We also have pear, peach and plumb trees - Im defiantly going to try the Cherry trees too :)
We have a longan tree at my parents' place. It is easy to grow and doesn't need much looking after. However, you would want to prune it to keep it low as the wildlife loves them and you might not get any fruits to maturity if you don't net the tree, or at least net the bunches of fruits. When pruning, try do alternate branches each year to avoid biennial crops.
We also grow red, white, and yellow variety of dragonfruits. The yellow one grows the slowest, and it seem to have disappeared. The white one's most vigorous. Although once established, they don't need a lot of water to grow, but seems to need water to retain fruits. We don't water the garden much, so we don't get much fruits from them at all. Agree with what Lissa and Elaine said, they'll need good sturdy trellis. Image search dragonfruit on Google, and you'll get lots of idea on suitable trellis.
Ditto with what Dianne suggest too, I think you can grow low chill stone fruits in Greenbank better than many places in Brissy :) Worth considering *um.... cherries....*
Some of us have pre-ordered the bare-rooted double-graft low-chill Cherries from Daley's. Set to be delivered in July. Bit pricey but if they produce fruit, will be worth it for organic fruit on the doorstep.
Hi Elaine! - The Cherrie trees are a great idea.
Everyone seems to be recommending them - I will order one for sure, Thanks :)
Hi Florence! The Longan tree keeps sounding such a good idea, great tasting fruit and also hardy = which I love in a fruit tree.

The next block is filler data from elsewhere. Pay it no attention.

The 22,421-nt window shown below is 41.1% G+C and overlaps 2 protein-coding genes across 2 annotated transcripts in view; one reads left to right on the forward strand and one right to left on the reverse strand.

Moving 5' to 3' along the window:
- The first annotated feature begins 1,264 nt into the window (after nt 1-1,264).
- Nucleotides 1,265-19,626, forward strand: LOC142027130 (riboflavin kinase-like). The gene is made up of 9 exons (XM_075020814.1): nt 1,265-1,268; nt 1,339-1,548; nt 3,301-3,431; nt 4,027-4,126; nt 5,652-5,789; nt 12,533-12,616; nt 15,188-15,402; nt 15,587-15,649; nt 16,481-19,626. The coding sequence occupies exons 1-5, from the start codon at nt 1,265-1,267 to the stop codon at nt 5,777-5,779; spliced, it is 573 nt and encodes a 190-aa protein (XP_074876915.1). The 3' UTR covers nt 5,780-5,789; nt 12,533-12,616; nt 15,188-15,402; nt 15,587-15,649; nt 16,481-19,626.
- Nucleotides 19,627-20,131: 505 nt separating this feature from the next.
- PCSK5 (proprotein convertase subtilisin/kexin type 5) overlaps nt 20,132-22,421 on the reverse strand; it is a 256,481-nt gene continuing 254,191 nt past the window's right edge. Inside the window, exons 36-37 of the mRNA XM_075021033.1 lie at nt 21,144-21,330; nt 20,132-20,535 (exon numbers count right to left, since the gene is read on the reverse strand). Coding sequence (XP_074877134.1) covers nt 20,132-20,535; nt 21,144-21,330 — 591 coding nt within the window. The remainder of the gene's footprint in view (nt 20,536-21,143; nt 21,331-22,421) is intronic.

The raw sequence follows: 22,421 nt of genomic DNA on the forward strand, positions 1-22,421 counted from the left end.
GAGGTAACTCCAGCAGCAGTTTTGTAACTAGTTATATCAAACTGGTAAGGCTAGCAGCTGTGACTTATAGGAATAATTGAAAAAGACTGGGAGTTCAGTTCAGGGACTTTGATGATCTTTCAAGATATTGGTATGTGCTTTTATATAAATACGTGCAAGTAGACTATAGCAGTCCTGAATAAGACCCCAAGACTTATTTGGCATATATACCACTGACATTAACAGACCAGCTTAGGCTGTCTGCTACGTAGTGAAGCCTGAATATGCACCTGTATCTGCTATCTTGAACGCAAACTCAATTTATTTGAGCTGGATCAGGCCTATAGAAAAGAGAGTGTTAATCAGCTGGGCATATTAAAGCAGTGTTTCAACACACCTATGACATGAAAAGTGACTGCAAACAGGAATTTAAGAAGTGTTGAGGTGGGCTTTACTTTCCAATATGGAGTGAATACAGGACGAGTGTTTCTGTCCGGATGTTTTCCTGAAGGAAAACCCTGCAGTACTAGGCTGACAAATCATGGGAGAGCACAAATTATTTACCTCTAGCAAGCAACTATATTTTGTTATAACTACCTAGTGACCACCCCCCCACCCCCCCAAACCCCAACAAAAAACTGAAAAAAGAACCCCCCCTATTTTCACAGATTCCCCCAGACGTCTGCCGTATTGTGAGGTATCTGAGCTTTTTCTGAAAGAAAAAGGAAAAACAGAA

Great tip on the pruning - alternate the branches each year. Noted :)
I have lots of netting ready to protect the fruit - I just need the fruit... LOL
Im very keen to try growing the Dragon fruit! I had my first ever white variety Df just a couple of weeks ago - brought at the Rocklea markets - It was fantastic.
Thanks for the advice and comments - Cherry trees are now on the list :)
Mark, I have one small leaved and 1 large leaved Japoticaba growing at my place. The large leaved one has given me the most fruit. while a lot of people say that they fruit several times a year, I have only ever had 1 crop each year. They are very hardy, I used to have an automatic watering system (drips) many years ago but since then during the 'Big' drought several years we were told we couldn't use these, so I let the system go to wrack and ruin. So any trees in the area where these trees are had to fend for themselves. Lots of trees died out, but several kept going. With your new watering system that shouldn't be a problem but it's always good to know which trees are hardy and which need a lot more care. My Lychee died then but two Longans kept going, I thought they would also die but they struggled on even if they looked very sick. I have yet to get any fruit from them since then, but they look much more promising now, and I expect to get some soon. I also had two low chill stone fruit, a Peach and a Nectarine which both had promising starts until dying during the drought. I also had a Carambola which fruited well, I have another seedling tree growing now which is going very well. My best fruiting trees in the last few years have been Figs, and Citrus, - Blueberries are also fruiting well. The great thing about Figs is that you can easily strike cuttings from them in winter each year and so increase your number of trees very inexpensively. I have a few small fig cuttings from last year that you are welcome to if you would like. These are all White Adriatic, but my other varieties, Brown Turkey, and Conadria, will give me the opportunity to get some cuttings from these soon as well.
The other trees that proved hardy enough to withstand the drought were an Acerola Cherry, and Custard Apple which are both large trees now. A Grumichama tree has also done well, and A White Sapote shows promise.